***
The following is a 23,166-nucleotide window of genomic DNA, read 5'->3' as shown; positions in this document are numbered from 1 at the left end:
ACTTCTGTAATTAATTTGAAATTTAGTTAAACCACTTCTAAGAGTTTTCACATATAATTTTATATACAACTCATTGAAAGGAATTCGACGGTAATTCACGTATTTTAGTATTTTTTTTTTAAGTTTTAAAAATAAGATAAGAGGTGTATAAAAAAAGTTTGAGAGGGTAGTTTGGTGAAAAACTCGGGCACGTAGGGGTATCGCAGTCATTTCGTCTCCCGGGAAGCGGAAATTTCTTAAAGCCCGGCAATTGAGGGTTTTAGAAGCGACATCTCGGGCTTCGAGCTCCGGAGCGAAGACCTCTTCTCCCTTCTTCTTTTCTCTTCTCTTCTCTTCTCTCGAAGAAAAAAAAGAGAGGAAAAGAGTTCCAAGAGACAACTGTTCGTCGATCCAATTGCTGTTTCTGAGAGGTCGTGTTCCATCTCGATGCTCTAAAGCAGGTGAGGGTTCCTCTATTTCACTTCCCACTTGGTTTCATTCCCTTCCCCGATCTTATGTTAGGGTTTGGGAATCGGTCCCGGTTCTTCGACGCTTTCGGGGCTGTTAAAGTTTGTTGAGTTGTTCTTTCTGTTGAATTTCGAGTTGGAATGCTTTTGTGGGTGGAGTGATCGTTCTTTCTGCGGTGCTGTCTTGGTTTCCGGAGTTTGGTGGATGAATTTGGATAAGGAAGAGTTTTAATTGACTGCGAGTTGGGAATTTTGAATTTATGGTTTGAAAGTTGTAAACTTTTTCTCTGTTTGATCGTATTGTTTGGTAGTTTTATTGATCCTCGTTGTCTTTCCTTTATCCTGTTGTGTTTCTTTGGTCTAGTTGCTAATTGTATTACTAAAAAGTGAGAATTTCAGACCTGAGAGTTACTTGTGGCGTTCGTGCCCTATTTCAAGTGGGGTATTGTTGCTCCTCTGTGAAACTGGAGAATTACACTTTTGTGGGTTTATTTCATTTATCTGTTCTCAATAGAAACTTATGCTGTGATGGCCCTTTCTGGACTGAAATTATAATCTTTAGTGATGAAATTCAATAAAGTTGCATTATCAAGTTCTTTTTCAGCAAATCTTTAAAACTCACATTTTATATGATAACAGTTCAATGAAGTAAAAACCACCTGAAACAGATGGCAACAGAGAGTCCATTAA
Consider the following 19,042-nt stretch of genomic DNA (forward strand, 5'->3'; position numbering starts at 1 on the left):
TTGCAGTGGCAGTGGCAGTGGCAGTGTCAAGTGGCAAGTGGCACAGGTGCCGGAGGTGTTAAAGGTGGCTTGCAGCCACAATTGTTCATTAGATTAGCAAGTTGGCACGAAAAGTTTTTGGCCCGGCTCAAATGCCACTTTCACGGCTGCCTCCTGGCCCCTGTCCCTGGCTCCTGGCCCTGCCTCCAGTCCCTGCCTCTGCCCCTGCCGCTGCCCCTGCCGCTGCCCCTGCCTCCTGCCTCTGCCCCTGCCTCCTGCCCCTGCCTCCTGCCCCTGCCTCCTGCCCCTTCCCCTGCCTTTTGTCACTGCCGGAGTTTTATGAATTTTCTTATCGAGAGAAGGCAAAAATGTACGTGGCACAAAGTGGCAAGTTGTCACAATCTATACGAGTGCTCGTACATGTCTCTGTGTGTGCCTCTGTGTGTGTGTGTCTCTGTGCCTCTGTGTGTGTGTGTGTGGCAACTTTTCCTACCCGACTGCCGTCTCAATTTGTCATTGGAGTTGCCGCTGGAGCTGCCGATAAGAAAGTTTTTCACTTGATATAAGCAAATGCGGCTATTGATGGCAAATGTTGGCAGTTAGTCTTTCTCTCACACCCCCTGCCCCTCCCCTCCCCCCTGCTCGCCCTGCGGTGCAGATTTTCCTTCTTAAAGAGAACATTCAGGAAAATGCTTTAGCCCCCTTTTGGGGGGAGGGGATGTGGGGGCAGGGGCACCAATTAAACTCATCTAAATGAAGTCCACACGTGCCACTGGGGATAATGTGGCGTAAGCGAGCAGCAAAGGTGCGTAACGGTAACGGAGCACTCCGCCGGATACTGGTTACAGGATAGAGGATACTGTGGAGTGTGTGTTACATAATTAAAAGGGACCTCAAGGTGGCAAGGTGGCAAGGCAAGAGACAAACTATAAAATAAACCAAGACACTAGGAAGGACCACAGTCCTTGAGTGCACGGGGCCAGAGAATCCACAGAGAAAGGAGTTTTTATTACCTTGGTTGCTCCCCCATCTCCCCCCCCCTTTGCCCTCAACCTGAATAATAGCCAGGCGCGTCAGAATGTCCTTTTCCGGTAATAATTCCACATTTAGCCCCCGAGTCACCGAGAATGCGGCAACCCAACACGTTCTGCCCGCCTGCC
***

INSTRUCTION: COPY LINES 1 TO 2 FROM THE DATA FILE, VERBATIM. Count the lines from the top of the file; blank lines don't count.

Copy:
The following is a 23,166-nucleotide window of genomic DNA, read 5'->3' as shown; positions in this document are numbered from 1 at the left end:
ACTTCTGTAATTAATTTGAAATTTAGTTAAACCACTTCTAAGAGTTTTCACATATAATTTTATATACAACTCATTGAAAGGAATTCGACGGTAATTCACGTATTTTAGTATTTTTTTTTTAAGTTTTAAAAATAAGATAAGAGGTGTATAAAAAAAGTTTGAGAGGGTAGTTTGGTGAAAAACTCGGGCACGTAGGGGTATCGCAGTCATTTCGTCTCCCGGGAAGCGGAAATTTCTTAAAGCCCGGCAATTGAGGGTTTTAGAAGCGACATCTCGGGCTTCGAGCTCCGGAGCGAAGACCTCTTCTCCCTTCTTCTTTTCTCTTCTCTTCTCTTCTCTCGAAGAAAAAAAAGAGAGGAAAAGAGTTCCAAGAGACAACTGTTCGTCGATCCAATTGCTGTTTCTGAGAGGTCGTGTTCCATCTCGATGCTCTAAAGCAGGTGAGGGTTCCTCTATTTCACTTCCCACTTGGTTTCATTCCCTTCCCCGATCTTATGTTAGGGTTTGGGAATCGGTCCCGGTTCTTCGACGCTTTCGGGGCTGTTAAAGTTTGTTGAGTTGTTCTTTCTGTTGAATTTCGAGTTGGAATGCTTTTGTGGGTGGAGTGATCGTTCTTTCTGCGGTGCTGTCTTGGTTTCCGGAGTTTGGTGGATGAATTTGGATAAGGAAGAGTTTTAATTGACTGCGAGTTGGGAATTTTGAATTTATGGTTTGAAAGTTGTAAACTTTTTCTCTGTTTGATCGTATTGTTTGGTAGTTTTATTGATCCTCGTTGTCTTTCCTTTATCCTGTTGTGTTTCTTTGGTCTAGTTGCTAATTGTATTACTAAAAAGTGAGAATTTCAGACCTGAGAGTTACTTGTGGCGTTCGTGCCCTATTTCAAGTGGGGTATTGTTGCTCCTCTGTGAAACTGGAGAATTACACTTTTGTGGGTTTATTTCATTTATCTGTTCTCAATAGAAACTTATGCTGTGATGGCCCTTTCTGGACTGAAATTATAATCTTTAGTGATGAAATTCAATAAAGTTGCATTATCAAGTTCTTTTTCAGCAAATCTTTAAAACTCACATTTTATATGATAACAGTTCAATGAAGTAAAAACCACCTGAAACAGATGGCAACAGAGAGTCCATTAA